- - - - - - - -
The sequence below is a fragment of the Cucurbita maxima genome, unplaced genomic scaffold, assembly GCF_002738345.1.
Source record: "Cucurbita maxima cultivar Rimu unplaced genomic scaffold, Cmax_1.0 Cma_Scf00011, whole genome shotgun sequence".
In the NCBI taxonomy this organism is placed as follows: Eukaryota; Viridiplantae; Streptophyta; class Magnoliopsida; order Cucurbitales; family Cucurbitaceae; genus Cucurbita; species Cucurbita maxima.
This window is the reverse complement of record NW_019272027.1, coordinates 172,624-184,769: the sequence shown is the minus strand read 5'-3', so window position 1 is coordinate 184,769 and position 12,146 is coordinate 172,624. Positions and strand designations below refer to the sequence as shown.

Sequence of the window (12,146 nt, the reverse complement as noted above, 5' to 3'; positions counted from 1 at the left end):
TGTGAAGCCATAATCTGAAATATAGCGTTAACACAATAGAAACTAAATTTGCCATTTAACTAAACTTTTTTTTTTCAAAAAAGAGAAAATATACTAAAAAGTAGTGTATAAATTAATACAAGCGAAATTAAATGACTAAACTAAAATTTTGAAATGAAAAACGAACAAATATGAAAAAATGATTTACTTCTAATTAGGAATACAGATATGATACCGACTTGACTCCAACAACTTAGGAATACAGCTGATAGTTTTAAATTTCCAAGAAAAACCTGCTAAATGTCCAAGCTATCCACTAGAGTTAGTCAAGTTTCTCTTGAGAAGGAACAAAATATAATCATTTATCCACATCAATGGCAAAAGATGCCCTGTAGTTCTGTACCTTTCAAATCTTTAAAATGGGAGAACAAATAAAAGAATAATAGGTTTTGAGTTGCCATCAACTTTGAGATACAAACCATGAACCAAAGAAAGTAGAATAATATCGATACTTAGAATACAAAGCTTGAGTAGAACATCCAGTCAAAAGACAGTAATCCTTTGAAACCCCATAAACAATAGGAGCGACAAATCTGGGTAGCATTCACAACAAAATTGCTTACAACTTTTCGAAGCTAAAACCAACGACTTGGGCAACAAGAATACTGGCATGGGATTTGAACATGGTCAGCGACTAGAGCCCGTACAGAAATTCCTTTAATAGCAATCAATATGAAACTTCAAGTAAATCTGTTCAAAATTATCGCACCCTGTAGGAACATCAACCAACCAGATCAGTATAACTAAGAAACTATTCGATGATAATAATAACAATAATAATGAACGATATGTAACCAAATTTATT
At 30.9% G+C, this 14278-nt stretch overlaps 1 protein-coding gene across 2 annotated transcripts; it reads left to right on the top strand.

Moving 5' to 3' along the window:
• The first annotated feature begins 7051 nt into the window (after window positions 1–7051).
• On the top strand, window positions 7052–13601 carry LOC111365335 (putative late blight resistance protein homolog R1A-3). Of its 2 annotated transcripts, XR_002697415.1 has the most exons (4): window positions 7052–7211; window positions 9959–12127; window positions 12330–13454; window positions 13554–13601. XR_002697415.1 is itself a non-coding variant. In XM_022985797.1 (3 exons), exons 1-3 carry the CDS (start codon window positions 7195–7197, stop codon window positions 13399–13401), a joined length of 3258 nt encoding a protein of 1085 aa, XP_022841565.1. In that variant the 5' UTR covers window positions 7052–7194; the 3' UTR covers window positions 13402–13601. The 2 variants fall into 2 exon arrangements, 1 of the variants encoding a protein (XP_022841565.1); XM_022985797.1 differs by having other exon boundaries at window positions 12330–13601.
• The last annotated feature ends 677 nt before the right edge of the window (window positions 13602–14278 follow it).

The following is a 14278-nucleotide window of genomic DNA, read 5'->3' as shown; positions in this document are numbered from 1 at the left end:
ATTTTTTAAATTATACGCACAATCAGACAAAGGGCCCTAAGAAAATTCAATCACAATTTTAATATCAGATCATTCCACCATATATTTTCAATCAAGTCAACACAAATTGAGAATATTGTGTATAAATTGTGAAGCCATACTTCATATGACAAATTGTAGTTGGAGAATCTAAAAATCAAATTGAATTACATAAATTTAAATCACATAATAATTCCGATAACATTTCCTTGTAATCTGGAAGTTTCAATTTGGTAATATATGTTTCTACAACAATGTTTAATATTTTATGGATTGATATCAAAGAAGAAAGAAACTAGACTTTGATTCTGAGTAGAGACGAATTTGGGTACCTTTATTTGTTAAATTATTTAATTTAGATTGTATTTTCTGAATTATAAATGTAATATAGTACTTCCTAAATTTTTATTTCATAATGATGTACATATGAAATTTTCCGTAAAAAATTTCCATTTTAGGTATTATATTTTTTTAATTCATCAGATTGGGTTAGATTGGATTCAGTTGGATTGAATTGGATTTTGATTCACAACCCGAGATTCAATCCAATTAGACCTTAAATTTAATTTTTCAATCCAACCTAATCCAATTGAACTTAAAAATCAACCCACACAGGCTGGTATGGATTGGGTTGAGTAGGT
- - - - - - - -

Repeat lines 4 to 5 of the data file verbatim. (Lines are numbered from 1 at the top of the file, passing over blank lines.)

This window is the reverse complement of record NW_019272027.1, coordinates 172,624-184,769: the sequence shown is the minus strand read 5'-3', so window position 1 is coordinate 184,769 and position 12,146 is coordinate 172,624. Positions and strand designations below refer to the sequence as shown.

Sequence of the window (12,146 nt, the reverse complement as noted above, 5' to 3'; positions counted from 1 at the left end):